Another introduction to the casino floor courtesy of M Resort is free beverage stations: There are three self-serve soda fountains at key points in the gaming area. Patrons can enjoy all the Coca-Cola products they can consume – and help themselves to a responsible gaming brochure while they’re at it. (The brochures are available at the same counters.)

What’s more, M Resort’s wine bar, the Hostile Grape, offers 128 different wines in one, three, and five-ounce servings. This means bonafide and aspiring winos alike can sample the selection to their hearts’ (or livers’) content without having to buy entire bottles of rare and high-end vintages.

Using special prepaid cards, wine enthusiasts access the cellar’s high-tech bottle-vacuuming stations, each of which features a selection of the previously mentioned, wide-ranging selection. The pay-to-pour computerized system allows them to select their wine of choice, size of pour, and voila.

Most wines fall within the one- to three-dollar mark, per one-ounce pour, while a few are priced at five dollars or more per ounce.

If wine’s not your thing, do not despair. Back on the main casino level, the sporty 32˚ Draft bar has all the hops-and-barley a beer fan could ever need.

While it may be named 32˚ Draft, the beer bar has 96 different beers on tap, plus another 20 or so available by the bottle. Domestic or imported, light and fruity or dark and frothy, there’s something for everyone – and at prices most will appreciate, starting at $2.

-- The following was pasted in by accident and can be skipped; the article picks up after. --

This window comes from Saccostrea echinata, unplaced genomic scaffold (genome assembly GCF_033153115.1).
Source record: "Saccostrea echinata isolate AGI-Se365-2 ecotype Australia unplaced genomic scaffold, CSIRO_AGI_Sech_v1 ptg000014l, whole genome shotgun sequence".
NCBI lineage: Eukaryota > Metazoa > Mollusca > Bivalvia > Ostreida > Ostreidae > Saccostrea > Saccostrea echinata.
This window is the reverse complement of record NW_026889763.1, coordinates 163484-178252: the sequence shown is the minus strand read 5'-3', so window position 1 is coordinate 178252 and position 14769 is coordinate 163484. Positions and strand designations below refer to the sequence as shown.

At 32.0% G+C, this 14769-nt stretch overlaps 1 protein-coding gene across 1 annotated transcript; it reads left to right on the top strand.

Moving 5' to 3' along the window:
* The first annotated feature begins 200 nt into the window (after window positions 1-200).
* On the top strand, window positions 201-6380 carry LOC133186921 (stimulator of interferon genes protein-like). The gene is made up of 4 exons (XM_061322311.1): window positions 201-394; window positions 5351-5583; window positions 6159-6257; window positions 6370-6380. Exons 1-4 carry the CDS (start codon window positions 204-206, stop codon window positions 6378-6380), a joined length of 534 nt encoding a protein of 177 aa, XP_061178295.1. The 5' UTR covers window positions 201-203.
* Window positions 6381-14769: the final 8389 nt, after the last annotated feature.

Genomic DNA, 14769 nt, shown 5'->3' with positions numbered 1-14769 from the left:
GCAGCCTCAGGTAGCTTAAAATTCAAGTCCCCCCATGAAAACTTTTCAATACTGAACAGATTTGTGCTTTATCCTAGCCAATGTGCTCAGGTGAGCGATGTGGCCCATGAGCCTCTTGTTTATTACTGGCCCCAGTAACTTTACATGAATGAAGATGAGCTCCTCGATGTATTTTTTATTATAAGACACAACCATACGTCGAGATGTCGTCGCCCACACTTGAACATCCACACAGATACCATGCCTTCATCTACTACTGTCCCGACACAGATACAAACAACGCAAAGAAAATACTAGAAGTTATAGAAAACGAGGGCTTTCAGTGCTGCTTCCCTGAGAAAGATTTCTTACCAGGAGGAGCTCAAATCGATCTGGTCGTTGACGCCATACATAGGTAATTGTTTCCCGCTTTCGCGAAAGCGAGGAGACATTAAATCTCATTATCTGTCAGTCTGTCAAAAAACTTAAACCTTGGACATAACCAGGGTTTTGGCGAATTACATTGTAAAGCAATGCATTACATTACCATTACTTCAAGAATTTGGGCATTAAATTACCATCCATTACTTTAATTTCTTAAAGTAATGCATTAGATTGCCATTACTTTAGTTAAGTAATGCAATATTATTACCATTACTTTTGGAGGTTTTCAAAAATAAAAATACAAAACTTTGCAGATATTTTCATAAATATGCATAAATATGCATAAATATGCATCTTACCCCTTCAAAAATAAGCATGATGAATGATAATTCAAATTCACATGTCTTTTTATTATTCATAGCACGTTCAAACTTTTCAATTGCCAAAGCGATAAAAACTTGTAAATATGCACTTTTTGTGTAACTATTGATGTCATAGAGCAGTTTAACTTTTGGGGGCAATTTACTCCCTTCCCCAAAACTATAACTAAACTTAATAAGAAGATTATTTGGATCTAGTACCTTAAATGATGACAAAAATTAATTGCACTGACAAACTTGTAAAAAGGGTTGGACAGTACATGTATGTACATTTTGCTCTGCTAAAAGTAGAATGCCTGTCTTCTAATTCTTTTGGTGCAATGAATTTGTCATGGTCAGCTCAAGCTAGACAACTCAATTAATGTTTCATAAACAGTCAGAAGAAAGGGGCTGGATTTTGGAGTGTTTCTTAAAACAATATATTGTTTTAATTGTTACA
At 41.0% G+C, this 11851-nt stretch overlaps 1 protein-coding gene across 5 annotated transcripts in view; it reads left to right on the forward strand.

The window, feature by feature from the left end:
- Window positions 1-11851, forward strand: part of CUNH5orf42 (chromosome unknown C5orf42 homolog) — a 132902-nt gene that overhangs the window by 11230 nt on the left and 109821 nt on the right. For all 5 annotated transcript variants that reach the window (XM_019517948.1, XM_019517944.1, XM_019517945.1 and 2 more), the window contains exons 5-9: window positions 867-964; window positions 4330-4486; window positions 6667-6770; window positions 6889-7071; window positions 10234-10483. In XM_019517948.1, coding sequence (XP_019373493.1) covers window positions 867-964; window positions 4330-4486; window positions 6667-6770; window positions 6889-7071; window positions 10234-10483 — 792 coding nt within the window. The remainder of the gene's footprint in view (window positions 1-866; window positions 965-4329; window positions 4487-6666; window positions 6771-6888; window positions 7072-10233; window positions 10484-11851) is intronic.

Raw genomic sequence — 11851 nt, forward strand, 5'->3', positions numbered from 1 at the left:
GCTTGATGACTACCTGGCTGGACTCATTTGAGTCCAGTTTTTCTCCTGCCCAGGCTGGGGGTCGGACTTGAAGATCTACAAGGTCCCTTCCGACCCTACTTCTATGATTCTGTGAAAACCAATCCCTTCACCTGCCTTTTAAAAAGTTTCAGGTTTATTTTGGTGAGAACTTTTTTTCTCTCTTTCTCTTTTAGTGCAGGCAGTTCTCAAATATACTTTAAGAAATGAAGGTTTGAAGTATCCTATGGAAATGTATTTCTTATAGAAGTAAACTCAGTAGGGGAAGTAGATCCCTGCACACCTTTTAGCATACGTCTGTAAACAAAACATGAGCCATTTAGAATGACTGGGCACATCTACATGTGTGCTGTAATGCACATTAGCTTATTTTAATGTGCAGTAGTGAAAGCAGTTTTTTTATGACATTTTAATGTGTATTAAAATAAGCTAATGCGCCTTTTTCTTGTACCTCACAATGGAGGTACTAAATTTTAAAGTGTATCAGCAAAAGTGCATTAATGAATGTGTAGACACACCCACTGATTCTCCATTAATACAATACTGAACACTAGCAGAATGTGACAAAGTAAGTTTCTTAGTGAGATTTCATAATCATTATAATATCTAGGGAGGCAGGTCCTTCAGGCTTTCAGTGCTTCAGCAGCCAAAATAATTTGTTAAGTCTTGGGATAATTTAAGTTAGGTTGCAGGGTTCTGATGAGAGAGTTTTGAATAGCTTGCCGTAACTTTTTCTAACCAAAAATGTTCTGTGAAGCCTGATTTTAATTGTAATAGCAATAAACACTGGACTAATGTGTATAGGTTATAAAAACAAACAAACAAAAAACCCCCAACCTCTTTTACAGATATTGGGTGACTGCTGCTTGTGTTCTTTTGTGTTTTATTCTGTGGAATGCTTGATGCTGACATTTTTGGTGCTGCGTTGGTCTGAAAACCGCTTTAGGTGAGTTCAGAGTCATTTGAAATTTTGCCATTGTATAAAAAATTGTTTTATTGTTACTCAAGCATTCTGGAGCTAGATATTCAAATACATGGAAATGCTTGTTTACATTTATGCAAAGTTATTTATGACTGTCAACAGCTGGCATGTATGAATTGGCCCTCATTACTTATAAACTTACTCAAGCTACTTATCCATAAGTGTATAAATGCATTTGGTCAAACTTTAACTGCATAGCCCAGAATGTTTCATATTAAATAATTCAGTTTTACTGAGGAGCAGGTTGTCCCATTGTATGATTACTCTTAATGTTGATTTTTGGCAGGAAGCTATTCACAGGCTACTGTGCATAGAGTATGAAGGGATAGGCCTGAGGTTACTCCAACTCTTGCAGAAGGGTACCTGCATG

Compared to the other casinos a few miles north along the Strip, drinking isn’t expensive at M Resort. No cocktail at any of the casino’s bars or lounges is more than $8.50 a glass, and beer and wine are included at the buffet, too.

The buffet – the quintessential Vegas dining experience – is also redefined at M. In addition to the sprawling selection of food and desserts – and the previously-mentioned beer and wine – the Studio B Show Kitchen Buffet includes just that: A real-life show kitchen.

The studio is located off the main dining room floor, just to the left of the dessert station, and includes theater-style tiered seating to provides unobstructed views of the fully-equipped, camera-ready kitchen.

Still, the studio is as much a studio as it is a kitchen: And it’s not all just for show: The knives in the knife block are expensive, chef-quality Global knives from Japan, and the sparkling cookware in the cupboards is all high performance stainless steel.

While the resort has no celebrity chefs on site – or franchised restaurants, either – the casino plans to bring in celebrity chefs to do cooking demonstrations at Studio B. In the meantime, however, the space will not go unused. The resort has already scheduled a range of in-house demonstrations and events with local radio personalities (and two interviews with Martha Stewart Radio later this week), and has plans for food-focused game shows and more celebrity chefs in the future.

The demos will be broadcast on screens in the main dining room, as well as on in-house, in-room TV.